Mental Effects of Cannabis

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Introduction to md 4002 dissertation: Grant Aitken
Is cannabis use an independent risk factor for the development of psychosis?

Cannabis or marijuana is an annual flowering herb of the Cannabaceae family, containing 3 major species C.Indica C.Sativa and C.Ruderalis. The two former species are of principal interest to those discussing Cannabis use due, to their widespread illicit usage. Cannabis has been cultivated from at least 6000BCE in what is now China. However the Cannabis plant was most likely as a textile when it became used as an intoxicant is less clear [1]. The first indisputable reference to Cannabis’ psychoactive uses come in Herodotus’ ‘Researches’ in 450 BCE where he describes that the “Scythians thew Cannabis on the stones, producing smoke, which they inhaled”[2].
Cannabis when consumed recreationally is generally smoked, vaporized or eaten to achieve the desired effect. The principal active ingredients are THC (Tetrahydrocannabinol) CBD (cannabidiol). However, there are over 400 individual compounds that reside within said plant [3]. THC as the principal psychoactive component acts at CB1 receptors throughout the body but principally within the brain [4] to inhibit adenylate cyclase [5]. It is through the effects on adenylate cyclase that THC increases dopamine release in the striatum indirectly. This is responsible for the subsequent high experienced by the user and these findings suggest that THC could potentially be addictive [6].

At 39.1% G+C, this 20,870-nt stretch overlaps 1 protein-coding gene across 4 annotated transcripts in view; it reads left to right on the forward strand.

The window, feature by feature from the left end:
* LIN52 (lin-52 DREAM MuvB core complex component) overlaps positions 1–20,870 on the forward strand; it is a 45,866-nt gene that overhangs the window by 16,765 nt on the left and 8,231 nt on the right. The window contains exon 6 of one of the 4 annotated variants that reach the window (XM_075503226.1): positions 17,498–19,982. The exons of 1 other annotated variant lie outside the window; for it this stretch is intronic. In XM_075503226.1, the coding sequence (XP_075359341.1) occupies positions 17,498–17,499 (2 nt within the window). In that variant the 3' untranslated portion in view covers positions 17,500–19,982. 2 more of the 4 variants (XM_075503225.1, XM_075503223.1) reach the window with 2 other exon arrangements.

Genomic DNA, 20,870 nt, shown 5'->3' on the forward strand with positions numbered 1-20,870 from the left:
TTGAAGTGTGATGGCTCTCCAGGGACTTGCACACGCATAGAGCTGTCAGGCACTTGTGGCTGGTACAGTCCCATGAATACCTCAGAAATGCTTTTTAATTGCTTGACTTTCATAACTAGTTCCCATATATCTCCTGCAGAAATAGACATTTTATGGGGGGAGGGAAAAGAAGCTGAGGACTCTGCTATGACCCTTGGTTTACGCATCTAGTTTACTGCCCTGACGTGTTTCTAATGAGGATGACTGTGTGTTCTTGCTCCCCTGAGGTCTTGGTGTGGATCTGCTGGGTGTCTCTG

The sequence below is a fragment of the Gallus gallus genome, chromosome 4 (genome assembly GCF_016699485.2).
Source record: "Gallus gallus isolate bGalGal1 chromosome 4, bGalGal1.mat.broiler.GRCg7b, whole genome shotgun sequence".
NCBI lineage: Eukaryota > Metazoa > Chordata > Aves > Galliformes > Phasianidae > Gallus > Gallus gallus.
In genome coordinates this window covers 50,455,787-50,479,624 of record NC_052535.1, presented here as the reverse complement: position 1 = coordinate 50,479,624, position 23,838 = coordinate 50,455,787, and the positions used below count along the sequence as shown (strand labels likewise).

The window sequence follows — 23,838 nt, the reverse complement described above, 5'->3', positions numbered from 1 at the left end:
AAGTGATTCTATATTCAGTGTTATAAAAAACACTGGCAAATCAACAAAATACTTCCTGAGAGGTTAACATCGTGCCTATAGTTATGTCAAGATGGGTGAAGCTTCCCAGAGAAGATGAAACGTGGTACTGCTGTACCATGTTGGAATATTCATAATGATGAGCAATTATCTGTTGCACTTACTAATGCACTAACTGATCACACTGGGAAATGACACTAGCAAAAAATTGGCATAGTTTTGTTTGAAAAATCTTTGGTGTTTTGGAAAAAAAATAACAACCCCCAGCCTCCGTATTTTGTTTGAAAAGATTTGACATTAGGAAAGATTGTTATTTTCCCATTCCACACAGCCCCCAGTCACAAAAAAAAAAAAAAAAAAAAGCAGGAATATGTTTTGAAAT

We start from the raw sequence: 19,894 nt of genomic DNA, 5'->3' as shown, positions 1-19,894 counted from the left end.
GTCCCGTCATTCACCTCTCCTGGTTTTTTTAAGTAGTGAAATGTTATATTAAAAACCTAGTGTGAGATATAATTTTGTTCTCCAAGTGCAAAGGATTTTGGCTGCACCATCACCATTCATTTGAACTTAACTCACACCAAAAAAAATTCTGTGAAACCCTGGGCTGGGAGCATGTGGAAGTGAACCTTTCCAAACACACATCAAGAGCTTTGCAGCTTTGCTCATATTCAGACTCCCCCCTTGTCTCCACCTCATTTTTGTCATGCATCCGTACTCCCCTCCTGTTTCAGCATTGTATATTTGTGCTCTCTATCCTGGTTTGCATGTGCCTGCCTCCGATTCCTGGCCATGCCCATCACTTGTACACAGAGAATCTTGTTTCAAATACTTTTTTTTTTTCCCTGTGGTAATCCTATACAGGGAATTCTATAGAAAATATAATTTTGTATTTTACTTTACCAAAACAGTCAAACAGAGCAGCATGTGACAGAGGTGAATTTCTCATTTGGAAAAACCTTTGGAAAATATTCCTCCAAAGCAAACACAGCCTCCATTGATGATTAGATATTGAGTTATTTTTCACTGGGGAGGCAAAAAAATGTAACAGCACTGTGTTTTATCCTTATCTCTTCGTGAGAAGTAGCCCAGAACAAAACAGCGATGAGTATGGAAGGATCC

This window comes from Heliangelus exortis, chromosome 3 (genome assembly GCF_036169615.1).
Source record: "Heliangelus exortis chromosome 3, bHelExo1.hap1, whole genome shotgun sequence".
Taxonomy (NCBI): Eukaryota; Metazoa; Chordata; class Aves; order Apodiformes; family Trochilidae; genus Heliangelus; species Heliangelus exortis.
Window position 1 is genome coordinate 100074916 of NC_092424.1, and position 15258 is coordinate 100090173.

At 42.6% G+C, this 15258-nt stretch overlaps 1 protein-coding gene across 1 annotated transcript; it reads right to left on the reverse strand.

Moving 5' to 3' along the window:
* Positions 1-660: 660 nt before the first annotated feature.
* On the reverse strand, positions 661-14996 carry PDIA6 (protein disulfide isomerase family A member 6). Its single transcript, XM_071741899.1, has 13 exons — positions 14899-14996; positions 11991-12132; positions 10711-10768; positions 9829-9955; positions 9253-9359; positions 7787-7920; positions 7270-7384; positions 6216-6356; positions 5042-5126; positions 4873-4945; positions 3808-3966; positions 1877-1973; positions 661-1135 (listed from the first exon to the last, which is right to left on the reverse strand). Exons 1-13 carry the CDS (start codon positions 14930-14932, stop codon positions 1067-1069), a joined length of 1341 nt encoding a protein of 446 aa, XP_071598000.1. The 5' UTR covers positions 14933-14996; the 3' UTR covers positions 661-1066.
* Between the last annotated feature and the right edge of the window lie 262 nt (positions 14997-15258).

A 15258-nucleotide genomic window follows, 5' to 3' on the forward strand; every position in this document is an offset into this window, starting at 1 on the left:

Despite widespread ritualistic use throughout the ancient world the British government had no official report on the effects of Cannabis use until the ‘1894 Indian Hemp Commission [7]’. Concluded on the effects of marijuana use in 3 separate grounds Physical Mental and Moral (Morali...

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Hypotheses on the relationship between Cannabis and Psychotic illness.

These 4 preselected hypotheses are included here so that later evidence as discussed in the studies can refer back to these concise hypotheses to better identify which if any concepts describing the relationship between Cannabis and Schizophrenia are correct[45].
1 that there is a causal link between Cannabis and psychosis.[45]
2 Cannabis worsens prognosis in patients who already have psychotic illness.[45]
3 Cannabis use merely precipitates Psychosis in vulnerable individuals[45]
4 Cannabis is merely more commonly used in psychotic individuals, possibly as a form of self-medication.[45]
By the end of this review there will be a clear picture of which hypothesis provides the best answer to the review question: Is Cannabis an independent risk factor for psychosis?

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